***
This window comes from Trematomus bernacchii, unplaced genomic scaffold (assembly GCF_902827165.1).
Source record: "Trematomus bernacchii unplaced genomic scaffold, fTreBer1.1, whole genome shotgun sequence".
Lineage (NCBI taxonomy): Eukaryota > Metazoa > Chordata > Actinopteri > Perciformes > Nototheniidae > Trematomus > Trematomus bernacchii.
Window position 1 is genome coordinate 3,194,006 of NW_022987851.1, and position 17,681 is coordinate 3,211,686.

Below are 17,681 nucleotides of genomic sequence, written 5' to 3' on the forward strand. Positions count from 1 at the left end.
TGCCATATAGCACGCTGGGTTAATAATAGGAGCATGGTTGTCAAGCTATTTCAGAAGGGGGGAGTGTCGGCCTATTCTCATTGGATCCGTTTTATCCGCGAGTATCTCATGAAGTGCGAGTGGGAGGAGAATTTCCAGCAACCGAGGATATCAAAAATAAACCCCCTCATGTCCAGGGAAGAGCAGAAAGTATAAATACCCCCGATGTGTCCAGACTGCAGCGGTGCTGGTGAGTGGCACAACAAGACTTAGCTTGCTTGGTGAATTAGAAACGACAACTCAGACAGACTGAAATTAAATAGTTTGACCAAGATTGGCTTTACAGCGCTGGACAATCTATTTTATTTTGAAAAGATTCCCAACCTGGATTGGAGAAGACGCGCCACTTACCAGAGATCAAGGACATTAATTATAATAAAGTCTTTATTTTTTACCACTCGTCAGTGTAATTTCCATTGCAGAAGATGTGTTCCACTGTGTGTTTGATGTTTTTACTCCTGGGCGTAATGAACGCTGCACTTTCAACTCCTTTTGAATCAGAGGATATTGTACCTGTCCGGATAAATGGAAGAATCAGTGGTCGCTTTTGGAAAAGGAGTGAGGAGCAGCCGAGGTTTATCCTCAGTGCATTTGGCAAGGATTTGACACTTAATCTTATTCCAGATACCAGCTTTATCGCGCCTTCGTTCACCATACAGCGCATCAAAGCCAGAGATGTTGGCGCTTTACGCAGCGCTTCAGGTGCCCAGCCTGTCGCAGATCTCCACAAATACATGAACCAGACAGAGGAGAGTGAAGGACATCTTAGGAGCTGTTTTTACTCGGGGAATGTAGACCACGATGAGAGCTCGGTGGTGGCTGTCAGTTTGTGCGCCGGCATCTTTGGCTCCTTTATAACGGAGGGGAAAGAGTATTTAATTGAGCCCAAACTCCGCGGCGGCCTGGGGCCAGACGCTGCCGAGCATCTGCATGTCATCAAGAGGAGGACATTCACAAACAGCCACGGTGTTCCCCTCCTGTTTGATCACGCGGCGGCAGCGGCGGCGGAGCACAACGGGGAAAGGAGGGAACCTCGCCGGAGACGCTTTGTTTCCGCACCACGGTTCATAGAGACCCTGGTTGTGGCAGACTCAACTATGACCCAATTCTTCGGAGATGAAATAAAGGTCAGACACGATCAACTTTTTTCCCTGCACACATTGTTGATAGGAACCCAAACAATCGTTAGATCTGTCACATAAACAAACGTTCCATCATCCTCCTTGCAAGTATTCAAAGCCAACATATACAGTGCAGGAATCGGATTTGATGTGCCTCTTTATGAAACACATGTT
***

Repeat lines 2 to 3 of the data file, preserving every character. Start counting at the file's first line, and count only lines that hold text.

Source record: "Trematomus bernacchii unplaced genomic scaffold, fTreBer1.1, whole genome shotgun sequence".
Lineage (NCBI taxonomy): Eukaryota > Metazoa > Chordata > Actinopteri > Perciformes > Nototheniidae > Trematomus > Trematomus bernacchii.